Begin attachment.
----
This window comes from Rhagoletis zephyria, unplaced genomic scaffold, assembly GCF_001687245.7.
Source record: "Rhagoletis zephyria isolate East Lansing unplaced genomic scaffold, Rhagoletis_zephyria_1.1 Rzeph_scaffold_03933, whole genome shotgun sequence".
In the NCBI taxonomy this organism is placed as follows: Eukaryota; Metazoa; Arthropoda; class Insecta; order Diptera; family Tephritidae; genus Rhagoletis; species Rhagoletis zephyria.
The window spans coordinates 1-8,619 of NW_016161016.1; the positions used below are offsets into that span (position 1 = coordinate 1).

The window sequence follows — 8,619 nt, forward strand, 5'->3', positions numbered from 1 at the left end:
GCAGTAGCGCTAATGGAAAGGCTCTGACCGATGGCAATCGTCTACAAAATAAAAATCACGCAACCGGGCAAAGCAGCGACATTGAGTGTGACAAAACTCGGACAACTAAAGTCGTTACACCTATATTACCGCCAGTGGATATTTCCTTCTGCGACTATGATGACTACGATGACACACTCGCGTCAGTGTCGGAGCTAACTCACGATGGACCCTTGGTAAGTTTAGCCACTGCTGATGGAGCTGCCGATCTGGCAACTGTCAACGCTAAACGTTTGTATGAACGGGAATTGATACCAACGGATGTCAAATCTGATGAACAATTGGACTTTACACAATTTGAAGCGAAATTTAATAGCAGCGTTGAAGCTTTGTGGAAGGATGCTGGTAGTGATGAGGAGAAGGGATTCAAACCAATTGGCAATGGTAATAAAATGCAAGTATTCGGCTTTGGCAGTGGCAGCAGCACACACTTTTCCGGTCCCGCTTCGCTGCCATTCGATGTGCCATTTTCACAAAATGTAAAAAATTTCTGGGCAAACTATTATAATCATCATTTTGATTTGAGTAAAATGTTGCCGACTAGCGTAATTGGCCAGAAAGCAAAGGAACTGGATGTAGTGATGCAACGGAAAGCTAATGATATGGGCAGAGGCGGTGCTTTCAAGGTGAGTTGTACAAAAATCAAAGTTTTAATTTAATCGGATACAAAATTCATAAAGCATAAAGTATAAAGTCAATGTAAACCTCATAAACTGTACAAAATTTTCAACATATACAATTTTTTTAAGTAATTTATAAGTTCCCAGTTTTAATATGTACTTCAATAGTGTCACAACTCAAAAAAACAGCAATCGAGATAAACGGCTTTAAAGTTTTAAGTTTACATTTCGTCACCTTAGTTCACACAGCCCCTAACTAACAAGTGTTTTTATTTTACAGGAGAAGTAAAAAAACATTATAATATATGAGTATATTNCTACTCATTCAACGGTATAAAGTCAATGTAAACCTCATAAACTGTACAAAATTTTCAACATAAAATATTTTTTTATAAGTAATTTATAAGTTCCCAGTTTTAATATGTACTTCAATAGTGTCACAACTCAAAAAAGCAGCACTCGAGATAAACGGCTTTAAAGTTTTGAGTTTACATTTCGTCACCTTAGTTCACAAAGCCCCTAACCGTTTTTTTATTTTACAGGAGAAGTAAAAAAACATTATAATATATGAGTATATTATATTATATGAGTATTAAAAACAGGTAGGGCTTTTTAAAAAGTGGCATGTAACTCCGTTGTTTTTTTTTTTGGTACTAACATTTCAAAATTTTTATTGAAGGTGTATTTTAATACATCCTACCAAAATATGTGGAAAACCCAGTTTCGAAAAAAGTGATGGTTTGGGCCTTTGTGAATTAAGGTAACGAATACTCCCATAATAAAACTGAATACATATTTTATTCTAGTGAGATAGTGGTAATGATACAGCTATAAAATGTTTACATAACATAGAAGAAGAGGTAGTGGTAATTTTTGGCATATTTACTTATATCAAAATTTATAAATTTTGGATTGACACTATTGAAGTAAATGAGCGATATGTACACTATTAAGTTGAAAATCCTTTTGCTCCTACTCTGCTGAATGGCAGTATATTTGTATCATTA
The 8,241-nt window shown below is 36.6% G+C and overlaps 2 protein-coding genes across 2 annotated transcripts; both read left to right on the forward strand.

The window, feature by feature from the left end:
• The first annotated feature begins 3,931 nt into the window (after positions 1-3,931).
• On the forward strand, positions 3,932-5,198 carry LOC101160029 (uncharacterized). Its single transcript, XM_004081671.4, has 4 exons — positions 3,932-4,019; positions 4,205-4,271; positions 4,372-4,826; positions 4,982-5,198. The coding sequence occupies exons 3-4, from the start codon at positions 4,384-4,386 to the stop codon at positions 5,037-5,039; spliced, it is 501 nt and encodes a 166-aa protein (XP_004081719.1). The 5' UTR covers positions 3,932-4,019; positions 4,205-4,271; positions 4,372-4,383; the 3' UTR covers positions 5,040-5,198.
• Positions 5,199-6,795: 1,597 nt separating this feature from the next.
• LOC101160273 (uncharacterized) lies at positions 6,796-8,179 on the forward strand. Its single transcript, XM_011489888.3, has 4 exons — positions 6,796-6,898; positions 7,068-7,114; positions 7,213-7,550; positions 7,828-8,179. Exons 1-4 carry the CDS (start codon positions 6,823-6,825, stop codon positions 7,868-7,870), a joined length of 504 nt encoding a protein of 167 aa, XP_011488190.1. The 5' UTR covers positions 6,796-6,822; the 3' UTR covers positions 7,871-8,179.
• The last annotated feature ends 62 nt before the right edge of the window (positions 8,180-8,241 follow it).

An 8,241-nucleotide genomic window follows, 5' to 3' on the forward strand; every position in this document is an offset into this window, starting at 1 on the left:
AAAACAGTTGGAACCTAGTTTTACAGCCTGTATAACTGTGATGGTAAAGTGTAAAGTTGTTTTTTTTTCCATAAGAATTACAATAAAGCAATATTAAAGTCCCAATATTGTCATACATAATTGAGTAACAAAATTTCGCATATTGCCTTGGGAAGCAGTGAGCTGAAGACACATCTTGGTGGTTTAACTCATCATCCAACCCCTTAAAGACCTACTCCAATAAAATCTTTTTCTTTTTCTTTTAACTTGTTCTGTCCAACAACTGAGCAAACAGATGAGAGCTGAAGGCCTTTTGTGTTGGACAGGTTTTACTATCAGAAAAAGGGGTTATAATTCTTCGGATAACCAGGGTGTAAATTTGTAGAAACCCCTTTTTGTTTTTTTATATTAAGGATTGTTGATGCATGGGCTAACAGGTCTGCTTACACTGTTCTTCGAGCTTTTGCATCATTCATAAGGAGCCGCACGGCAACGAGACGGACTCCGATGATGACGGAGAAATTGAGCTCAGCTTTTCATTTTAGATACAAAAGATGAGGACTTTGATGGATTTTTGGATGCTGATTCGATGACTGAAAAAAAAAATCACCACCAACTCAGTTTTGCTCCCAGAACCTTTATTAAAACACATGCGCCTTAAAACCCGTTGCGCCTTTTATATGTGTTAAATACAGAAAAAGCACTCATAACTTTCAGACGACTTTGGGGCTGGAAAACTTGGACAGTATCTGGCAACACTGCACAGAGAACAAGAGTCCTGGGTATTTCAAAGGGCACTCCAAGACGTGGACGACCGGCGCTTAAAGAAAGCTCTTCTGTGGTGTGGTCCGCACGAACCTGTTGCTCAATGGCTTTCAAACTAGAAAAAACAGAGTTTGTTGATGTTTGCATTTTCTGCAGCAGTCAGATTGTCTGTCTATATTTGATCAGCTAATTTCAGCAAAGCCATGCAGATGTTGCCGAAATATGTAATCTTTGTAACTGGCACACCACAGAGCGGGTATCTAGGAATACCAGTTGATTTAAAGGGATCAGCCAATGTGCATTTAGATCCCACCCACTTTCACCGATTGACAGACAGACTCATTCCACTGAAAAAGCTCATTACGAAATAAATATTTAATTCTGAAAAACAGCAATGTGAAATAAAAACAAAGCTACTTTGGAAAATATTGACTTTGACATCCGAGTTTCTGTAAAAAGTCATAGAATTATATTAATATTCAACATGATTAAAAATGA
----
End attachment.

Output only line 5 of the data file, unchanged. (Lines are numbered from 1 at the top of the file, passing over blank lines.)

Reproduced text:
The window sequence follows — 8,619 nt, forward strand, 5'->3', positions numbered from 1 at the left end: